Routine screening for hepatitis C virus (HCV) should be done, since most children with HCV infection are asymptomatic, screening for risk factors is not possible, effective treatments are available, and close follow-up of infected patients is needed to identify long-term complications. Antibody testing with an EIA should be done for screening. Since maternal antibody may be present in children <18 months of age, PCR testing should be done if the EIA is positive. Children with HCV infection should be referred to a gastroenterologist for further evaluation, management, and treatment.
Screening for Treponema pallidum is recommended for all internationally adopted children. Initial screening is done with both nontreponemal and treponemal tests. Treponemal tests remain positive for life in most cases even after successful treatment and are specific for treponemal diseases, which include syphilis and other diseases (such as yaws, pinta, and bejel) that can be seen in some countries. In children with a history of syphilis, the child’s initial evaluation, treatment (antibiotic type and treatment duration), and follow-up testing are rarely available; therefore, a full evaluation for disease must be undertaken and antitreponemal treatment given dependent upon the results.
HIV screening is recommended for all internationally adopted children. Positive HIV antibodies in children aged <18 months may reflect maternal antibody and not infection. Assaying for HIV DNA with PCR will confirm the diagnosis of HIV in the infant or child. Standard screening for HIV is with ELISA antibody testing, but some experts recommend PCR for any infant aged <6 months on arrival. If PCR testing is done, 2 negative results from assays administered 1 month apart, at least one of which is done after the age of 4 months, are necessary to exclude infection. Children with HIV infection should be referred to a specialist. Some experts recommend repeating the screen for HIV antibodies 6 months after arrival if the initial testing is negative.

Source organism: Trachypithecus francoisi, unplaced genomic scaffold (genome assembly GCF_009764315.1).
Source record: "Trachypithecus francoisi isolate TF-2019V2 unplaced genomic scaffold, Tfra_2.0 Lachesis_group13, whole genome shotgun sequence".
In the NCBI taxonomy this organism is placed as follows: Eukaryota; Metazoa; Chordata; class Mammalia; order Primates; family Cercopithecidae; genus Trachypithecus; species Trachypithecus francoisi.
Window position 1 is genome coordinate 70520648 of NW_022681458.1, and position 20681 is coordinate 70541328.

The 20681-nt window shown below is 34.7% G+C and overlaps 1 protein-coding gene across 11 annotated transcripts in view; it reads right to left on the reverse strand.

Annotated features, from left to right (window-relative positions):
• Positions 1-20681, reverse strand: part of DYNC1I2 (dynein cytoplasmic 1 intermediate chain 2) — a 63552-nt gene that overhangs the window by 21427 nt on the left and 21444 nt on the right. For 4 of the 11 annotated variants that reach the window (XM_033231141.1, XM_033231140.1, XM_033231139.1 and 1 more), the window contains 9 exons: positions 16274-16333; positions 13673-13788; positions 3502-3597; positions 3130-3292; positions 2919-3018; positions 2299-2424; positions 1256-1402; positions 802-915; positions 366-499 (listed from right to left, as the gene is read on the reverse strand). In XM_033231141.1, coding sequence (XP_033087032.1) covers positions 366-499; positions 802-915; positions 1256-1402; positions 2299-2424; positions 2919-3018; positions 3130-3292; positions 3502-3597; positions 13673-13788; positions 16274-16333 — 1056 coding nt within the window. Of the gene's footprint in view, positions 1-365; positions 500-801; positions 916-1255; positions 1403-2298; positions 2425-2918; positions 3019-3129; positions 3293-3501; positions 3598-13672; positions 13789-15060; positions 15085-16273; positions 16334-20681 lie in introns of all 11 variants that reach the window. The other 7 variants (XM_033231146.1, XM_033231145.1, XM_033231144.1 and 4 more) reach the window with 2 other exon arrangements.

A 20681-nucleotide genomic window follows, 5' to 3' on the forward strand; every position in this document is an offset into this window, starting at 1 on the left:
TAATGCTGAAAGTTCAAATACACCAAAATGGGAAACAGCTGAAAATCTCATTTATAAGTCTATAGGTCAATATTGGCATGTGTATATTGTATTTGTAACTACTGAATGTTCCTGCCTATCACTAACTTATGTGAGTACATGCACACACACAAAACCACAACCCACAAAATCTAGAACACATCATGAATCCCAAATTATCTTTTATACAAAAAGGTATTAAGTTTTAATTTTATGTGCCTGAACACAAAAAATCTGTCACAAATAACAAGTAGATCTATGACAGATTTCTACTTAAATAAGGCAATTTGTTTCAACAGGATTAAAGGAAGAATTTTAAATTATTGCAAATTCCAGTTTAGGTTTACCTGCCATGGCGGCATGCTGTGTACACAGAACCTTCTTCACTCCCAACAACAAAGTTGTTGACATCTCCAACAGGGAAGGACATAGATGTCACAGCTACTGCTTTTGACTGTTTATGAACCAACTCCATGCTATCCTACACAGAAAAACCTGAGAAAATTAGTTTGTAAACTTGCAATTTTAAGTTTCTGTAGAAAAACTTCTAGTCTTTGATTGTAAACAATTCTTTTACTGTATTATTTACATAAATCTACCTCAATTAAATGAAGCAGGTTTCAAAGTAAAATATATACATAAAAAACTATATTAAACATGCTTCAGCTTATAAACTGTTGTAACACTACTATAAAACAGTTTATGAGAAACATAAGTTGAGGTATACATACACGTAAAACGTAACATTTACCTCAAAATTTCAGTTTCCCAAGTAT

Screening for Chagas disease should be considered for children arriving from a country endemic for Chagas disease. Chagas disease is endemic throughout much of Mexico, Central America, and South America (see Chapter 3, Trypanosomiasis, American [Chagas Disease]). The risk of Chagas disease varies by region within endemic countries. Although the risk of Chagas disease is likely low in adopted children from endemic countries, treatment of infected children is effective. Serologic testing when the child is aged 9–12 months will avoid possible false-positive results from maternal antibody. Testing by PCR can be done in children <9 months of age. If a child tests positive for Chagas disease, the child should be referred to a specialist for further evaluation and management.
Routine screening for malaria is not recommended for internationally adopted children. However, thick and thin malaria smears should be obtained immediately for any febrile child newly arrived from a malaria-endemic area (see Chapter 3, Malaria).